Localization and type of acute stroke in relation to sleep apnea
Background: More than 50% of stroke patients have sleep-disordered breathing.
Aim: To determine whether the location and type of stroke affect the occurrence of sleep apnea.
Patients and methods: We analyzed 110 patients with acute stroke and verified sleep apnea. Acute stroke has been verified either by computerized tomography or magnetic resonance imaging of the brain. Average age was 65.13Â±9.27 years and it was 59% men. Number of patients without apnea in control group was the same as well as gender distribution, with average age 64Â±8.69 years.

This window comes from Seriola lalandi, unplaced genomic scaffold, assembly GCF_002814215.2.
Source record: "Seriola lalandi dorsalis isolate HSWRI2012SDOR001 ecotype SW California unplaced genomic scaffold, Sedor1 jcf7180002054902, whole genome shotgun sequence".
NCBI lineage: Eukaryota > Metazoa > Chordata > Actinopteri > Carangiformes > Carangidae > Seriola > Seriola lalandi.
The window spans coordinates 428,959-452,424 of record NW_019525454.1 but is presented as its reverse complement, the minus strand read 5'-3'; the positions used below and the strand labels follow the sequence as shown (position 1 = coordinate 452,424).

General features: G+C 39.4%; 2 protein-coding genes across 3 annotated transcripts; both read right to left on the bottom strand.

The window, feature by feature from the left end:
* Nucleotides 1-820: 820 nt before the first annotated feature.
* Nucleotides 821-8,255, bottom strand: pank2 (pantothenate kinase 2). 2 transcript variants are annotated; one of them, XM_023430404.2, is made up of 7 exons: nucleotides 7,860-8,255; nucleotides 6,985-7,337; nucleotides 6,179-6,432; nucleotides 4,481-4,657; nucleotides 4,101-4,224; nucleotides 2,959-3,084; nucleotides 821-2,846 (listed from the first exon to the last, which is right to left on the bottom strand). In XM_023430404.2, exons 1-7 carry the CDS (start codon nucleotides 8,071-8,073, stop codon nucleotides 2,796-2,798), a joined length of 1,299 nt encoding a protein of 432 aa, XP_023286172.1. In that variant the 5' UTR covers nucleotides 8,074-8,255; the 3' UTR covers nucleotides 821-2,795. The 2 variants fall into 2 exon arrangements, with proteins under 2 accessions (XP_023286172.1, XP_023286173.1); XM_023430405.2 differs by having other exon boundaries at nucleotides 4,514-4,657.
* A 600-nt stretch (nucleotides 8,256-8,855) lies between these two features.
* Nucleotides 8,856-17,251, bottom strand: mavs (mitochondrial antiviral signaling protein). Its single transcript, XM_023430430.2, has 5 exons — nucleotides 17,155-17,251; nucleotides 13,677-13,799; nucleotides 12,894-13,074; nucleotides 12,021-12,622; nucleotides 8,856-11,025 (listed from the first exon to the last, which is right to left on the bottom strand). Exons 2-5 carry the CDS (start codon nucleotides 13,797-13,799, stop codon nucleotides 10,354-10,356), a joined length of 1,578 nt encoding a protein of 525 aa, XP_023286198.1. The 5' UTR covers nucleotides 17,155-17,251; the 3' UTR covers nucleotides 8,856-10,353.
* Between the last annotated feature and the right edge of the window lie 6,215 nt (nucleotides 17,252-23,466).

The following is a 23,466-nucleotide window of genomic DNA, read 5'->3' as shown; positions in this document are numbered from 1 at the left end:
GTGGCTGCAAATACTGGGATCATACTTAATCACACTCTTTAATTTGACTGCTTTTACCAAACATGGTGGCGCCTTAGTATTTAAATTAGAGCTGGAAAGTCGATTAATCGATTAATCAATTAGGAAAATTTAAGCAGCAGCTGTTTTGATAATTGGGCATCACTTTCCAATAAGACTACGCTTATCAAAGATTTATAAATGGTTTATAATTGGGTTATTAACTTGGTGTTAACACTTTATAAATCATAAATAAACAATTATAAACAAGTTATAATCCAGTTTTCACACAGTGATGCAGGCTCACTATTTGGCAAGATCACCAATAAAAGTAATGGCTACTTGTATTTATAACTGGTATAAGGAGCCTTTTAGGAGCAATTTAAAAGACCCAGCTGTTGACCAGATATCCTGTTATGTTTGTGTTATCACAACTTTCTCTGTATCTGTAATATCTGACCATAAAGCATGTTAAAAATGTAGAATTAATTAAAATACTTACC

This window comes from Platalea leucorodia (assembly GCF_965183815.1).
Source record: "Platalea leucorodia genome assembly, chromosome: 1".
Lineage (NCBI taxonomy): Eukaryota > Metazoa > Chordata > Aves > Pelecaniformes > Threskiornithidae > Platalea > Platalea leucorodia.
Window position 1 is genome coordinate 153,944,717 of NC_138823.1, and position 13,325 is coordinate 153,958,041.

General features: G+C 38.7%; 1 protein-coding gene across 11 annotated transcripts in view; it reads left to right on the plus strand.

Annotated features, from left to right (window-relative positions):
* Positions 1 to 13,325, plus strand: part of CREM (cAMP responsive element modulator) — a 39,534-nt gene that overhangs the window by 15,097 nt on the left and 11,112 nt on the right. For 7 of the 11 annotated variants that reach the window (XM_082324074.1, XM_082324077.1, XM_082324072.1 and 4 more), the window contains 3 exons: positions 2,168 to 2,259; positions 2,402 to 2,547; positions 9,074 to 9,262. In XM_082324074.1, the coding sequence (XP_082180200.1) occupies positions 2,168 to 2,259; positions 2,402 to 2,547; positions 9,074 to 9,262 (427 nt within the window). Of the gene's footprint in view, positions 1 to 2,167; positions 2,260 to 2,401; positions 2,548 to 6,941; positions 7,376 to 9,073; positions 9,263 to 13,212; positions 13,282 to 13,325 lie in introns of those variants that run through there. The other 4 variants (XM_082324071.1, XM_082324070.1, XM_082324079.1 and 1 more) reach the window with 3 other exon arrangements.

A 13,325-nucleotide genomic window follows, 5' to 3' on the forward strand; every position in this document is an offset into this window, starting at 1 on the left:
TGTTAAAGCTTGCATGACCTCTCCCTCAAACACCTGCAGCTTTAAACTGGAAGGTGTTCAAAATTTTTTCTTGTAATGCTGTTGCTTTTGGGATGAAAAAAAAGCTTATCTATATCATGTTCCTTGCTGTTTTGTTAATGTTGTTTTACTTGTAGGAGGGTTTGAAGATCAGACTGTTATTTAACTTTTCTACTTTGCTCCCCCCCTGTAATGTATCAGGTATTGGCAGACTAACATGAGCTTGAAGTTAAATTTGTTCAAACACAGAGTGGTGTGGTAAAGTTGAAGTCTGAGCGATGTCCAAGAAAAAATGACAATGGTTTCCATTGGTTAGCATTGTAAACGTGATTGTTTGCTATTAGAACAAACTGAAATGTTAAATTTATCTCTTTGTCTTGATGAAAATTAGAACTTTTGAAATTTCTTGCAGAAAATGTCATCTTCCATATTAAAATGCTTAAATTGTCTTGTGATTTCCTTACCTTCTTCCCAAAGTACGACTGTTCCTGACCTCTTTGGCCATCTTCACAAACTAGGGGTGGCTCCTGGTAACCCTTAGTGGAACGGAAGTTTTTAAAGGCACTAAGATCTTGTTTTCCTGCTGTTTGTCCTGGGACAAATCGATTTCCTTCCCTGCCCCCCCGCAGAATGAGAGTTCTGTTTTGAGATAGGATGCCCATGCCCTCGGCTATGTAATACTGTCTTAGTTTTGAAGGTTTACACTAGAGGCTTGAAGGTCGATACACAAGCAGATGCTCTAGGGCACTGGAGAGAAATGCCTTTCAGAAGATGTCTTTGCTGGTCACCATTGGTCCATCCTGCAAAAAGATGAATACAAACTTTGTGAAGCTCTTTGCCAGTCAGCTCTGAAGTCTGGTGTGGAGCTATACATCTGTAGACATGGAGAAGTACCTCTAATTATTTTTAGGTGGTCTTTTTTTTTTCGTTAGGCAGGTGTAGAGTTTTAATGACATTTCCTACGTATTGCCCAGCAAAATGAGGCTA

Results: Apnea was verified in 22% patients. The largest number of patients with and without apnea had ischemic stroke 83.6%, while 16.4% of patients had hemorrhagic stroke. Of these, there were 86.2% men and 80% women with ischemic and 13.8% men and 20% women with hemorrhagic stroke. With apnea, the largest number had a lesion in two or more places 51.8%,
as well as without apnea 45.45%, but the difference was not statistically significant. According to the acute stroke, the largest number of patients with and without apnea had lesions in the left and right hemispheres 45.4%. There was no statistically significant association between apnea and localization of stroke in the left or in both hemispheres. There is a statistically significant association of AS localization in the right hemisphere with the occurrence of apnea.
Conclusion: There is a statistically significant association between the localization of stroke in the right hemisphere and the occurrence of apnea.